I have been playing with how to create a way to combine the knowledge around functional foods, ethnobotany, and traditional foodways to be useful to those for whom a consistent, healthy diet is most difficult — the hungry, ailing, and poor.
I specialized in all of these for a bit. I managed clinical nutrition and patient care in hospital systems, where I learned that we often sacrifice reason, effectiveness, and care for consistency and efficiency.
Be Inkandescent: Tell us about your popular radio show.
Vilasi Venkatachalam: My radio show is called Secret Cuisines & Sacred Rituals.
I call it a place, a feast, and a quest. Each show is like tiny memoirs of a culture. We explore stories, discoveries, lives lived, meaning, culinary traditions, scents and flavors, and spoken heritage.
The overarching purpose is really a quest for vitality, celebration, connection, and a feeling of reverence.
Be Inkandescent: Who is your ideal client?
Vilasi Venkatachalam: I actually don’t have an ideal client. I have what I call intersecting tribes that gather for a certain feeling and experience.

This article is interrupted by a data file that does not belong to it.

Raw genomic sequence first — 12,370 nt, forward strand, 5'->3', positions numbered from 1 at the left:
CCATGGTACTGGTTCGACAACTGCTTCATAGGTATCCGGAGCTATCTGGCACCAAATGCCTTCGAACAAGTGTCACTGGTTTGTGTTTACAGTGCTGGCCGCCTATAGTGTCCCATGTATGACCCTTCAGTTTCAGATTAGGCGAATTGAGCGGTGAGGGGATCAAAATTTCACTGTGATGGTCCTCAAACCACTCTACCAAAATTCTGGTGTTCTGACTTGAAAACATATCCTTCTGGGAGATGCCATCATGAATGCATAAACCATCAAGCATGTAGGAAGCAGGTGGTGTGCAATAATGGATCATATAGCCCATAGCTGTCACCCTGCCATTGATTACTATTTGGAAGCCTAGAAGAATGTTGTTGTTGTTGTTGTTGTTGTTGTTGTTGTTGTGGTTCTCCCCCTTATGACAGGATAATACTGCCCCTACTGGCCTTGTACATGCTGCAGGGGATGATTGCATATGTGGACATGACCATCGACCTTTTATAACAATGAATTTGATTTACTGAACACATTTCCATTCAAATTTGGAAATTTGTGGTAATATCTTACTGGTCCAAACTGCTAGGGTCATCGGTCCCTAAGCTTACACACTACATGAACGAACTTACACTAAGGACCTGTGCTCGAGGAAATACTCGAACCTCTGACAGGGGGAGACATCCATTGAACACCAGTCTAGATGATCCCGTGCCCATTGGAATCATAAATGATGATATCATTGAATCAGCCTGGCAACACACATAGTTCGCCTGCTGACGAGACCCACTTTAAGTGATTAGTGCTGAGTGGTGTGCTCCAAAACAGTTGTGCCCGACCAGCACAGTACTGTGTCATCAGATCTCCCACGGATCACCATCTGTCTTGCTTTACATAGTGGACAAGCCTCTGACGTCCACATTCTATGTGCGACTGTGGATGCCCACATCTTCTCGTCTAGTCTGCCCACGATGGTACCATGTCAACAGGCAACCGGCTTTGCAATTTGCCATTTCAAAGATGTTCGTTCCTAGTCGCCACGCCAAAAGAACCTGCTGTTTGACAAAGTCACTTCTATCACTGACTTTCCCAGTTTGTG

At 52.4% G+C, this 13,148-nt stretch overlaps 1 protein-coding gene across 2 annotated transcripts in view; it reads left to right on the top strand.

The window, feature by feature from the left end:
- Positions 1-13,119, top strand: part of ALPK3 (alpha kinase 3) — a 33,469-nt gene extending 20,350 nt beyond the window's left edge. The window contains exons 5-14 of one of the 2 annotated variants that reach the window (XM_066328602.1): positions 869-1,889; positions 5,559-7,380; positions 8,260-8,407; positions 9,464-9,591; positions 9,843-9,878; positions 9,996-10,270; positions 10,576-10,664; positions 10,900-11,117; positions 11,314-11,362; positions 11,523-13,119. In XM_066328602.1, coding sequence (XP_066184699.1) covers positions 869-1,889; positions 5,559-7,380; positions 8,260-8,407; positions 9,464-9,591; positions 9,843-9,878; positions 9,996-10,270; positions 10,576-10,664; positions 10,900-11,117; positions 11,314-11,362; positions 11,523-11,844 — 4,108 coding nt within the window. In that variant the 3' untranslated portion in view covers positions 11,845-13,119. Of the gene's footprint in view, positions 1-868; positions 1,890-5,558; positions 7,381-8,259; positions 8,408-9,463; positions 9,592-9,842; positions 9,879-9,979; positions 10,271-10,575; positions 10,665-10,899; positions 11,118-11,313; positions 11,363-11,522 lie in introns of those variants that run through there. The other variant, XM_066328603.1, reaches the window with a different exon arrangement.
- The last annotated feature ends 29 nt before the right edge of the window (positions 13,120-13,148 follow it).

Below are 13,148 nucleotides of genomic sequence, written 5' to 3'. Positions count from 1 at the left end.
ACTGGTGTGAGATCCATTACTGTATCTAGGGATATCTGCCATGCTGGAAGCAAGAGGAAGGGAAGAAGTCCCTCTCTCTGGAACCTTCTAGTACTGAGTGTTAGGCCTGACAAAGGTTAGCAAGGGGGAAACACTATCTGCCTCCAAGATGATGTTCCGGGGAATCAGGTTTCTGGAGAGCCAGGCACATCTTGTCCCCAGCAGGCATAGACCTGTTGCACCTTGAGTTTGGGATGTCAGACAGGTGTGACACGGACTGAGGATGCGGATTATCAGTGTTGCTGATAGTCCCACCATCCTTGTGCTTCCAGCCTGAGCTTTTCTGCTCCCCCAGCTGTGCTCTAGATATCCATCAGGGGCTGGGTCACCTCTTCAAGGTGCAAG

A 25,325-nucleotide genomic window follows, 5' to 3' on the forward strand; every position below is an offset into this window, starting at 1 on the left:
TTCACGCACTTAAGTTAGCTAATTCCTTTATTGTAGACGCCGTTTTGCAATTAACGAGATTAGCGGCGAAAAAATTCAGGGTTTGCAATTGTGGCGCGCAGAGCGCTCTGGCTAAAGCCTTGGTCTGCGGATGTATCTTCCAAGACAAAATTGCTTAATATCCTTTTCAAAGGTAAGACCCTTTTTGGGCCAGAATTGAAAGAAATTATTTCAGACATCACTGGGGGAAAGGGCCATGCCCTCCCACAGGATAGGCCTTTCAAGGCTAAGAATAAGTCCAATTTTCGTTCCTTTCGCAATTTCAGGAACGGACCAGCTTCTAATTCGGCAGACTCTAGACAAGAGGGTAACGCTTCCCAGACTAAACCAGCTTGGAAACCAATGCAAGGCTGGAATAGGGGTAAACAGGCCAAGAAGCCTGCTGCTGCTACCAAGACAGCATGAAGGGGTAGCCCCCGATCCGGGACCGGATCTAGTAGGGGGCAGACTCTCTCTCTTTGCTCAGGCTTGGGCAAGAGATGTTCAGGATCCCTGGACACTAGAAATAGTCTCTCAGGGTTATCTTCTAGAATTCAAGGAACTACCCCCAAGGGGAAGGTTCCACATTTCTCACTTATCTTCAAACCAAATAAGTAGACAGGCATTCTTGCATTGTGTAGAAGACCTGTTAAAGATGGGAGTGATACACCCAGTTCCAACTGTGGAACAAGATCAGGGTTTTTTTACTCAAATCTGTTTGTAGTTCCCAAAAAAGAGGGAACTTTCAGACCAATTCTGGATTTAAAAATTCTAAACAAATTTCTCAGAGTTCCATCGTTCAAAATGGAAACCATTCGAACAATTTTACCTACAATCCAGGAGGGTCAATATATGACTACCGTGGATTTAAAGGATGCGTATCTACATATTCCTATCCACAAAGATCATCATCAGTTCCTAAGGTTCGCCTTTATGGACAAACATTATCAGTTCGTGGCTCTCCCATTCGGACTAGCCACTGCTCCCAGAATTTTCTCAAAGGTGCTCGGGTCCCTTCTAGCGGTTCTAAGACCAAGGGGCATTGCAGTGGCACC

I love to work with people who love discovery and learning and are comfortable making their own decisions with reason and intuition, and following what feels best for them. They seek to experience vitality in their own particular way.
They are self-directed and looking for guides and interesting ways to discover, experience, and synthesize. And, they prefer to be architects of their own vitality, cobbling together their own particular portfolio of foods, flavors, traditions, rituals, and experiences.
My radio audience is made up of people who are lovers of food, stories, writers of culture, cuisines, fellow travellers, and people who love the Travel Channel, National Geographic, and the History Channel.
I am always surprised who enters my tribe when I speak to very diverse groups at workplaces and communities, so I no longer fixate on the idea of an ideal. My tribes intersect.
Be Inkandescent: What was a major crossroads in building this organization? How did you handle it?
Vilasi Venkatachalam: I had several crossroads, most of them involving the programs I had already created or people I was already working with.
I used to consider the discomfort of dealing with contrary agendas as a cost of doing business. I handled them poorly by not folding things when they should have been folded. The conversation that changed everything came from Hiro Boga, who describes herself as “a business strategist, transformational teacher, and energy alchemist. I work with you to grow your business from the inside out — by growing yourself, and co-creating with the soul of your business.”